Pedosphere 27(4): 662--680, 2017
ISSN 1002-0160/CN 32-1315/P
©2017 Soil Science Society of China
Published by Elsevier B.V. and Science Press
Integrated soil fertility and plant nutrient management in tropical agro-ecosystems: A review
Getachew AGEGNEHU1 and Tilahun AMEDE2
1College of Science and Engineering and Center for Tropical Environmental and Sustainability Science, James Cook University, Towsvill QLD 4811 (Australia)
2International Crops Research Institute for the Semi-Arid Tropics (ICRISAT), Addis Ababa 1000 (Ethiopia)
Corresponding Author:Getachew AGEGNEHU
      The greatest challenge for tropical agriculture is land degradation and reduction in soil fertility for sustainable crop and livestock production. Associated problems include soil erosion, nutrient mining, competition for biomass for multiple uses, limited application of inorganic fertilizers, and limited capacity of farmers to recognize the decline in soil quality and its consequences on productivity. Integrated soil fertility management (ISFM) is an approach to improve crop yields, while preserving sustainable and long-term soil fertility through the combined judicious use of fertilizers, recycled organic resources, responsive crop varieties, and improved agronomic practices, which minimize nutrient losses and improve the nutrient-use efficiency of crops. Soil fertility and nutrient management studies in Ethiopia under on-station and on-farm conditions showed that the combined application of inorganic and organic fertilizers significantly increased crop yields compared to either alone in tropical agro-ecosystems. Yield benefits were more apparent when fertilizer application was accompanied by crop rotation, green manuring, or crop residue management. The combination of manure and NP fertilizer could increase wheat and faba bean grain yields by 50%--100%, whereas crop rotation with grain legumes could increase cereal grain yields by up to 200%. Although organic residues are key inputs for soil fertility management, about 85% of these residues is used for livestock feed and energy; thus, there is a need for increasing crop biomass. The main incentive for farmers to adopt ISFM practices is economic benefits. The success of ISFM also depends on research and development institutions to provide technical support, technology adoption, information dissemination, and creation of market incentives for farmers in tropical agro-ecosystems.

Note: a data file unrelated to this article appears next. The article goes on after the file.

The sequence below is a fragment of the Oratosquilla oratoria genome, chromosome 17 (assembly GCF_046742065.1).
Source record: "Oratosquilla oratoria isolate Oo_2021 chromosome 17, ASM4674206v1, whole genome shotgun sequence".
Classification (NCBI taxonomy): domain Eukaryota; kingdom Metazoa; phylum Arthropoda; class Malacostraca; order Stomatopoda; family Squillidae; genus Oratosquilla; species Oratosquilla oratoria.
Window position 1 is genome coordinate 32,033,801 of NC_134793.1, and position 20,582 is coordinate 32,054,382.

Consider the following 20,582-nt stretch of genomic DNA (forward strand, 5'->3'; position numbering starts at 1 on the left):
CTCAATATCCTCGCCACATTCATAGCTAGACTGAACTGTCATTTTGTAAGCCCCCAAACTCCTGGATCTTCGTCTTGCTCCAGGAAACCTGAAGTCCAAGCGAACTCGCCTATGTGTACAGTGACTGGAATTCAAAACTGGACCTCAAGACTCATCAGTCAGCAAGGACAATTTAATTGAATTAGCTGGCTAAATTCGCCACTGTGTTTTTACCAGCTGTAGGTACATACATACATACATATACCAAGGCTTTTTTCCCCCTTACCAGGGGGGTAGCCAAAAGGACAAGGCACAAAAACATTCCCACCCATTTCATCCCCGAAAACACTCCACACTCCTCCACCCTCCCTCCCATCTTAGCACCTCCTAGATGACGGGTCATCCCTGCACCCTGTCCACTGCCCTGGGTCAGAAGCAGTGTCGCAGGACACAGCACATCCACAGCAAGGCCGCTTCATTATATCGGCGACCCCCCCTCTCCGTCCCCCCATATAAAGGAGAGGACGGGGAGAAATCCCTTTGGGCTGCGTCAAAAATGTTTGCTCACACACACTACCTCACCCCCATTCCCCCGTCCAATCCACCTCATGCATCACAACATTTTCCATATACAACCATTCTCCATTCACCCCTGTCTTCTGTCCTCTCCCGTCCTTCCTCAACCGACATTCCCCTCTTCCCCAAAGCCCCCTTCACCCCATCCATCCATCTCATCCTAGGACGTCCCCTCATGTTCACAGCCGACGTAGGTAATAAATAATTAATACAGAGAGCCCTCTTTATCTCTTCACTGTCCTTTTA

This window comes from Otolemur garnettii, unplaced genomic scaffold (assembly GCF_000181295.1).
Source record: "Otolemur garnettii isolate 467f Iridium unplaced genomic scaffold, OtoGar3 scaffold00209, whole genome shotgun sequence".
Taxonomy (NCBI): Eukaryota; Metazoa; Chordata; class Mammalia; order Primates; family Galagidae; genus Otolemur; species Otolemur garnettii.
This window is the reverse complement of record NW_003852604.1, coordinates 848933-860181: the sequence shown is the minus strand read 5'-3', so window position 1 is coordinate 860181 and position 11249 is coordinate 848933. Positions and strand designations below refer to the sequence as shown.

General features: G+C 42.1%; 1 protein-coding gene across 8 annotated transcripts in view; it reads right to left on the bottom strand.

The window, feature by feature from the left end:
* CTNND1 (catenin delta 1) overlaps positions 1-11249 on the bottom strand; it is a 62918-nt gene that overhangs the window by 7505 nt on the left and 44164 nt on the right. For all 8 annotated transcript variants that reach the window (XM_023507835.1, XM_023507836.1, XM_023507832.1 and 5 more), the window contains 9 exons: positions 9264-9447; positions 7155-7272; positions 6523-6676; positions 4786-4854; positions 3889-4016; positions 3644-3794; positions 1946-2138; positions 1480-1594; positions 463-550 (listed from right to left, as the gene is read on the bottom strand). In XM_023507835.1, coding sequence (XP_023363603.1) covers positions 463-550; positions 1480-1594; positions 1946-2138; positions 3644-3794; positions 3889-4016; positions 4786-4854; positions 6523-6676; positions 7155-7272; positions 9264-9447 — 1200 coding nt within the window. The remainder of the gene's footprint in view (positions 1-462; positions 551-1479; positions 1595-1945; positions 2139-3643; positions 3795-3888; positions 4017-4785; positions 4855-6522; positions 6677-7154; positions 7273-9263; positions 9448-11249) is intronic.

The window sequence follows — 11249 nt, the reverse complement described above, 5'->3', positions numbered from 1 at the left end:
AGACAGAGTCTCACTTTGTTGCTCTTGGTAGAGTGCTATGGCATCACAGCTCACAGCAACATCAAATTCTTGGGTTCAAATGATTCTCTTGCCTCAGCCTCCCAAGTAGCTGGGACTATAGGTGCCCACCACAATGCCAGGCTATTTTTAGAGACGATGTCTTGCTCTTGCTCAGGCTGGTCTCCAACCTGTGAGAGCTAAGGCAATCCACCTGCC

Key Words:  crop rotation, crop yield, food security, integrated soil fertility management, organic sources, nutrient-use efficiency, sustainability
Citation: Getachew, A. and Tilahun, A. 2017. Integrated soil fertility and plant nutrient management in tropical agro-ecosystems: A review. Pedosphere. 27(4): 662-680.
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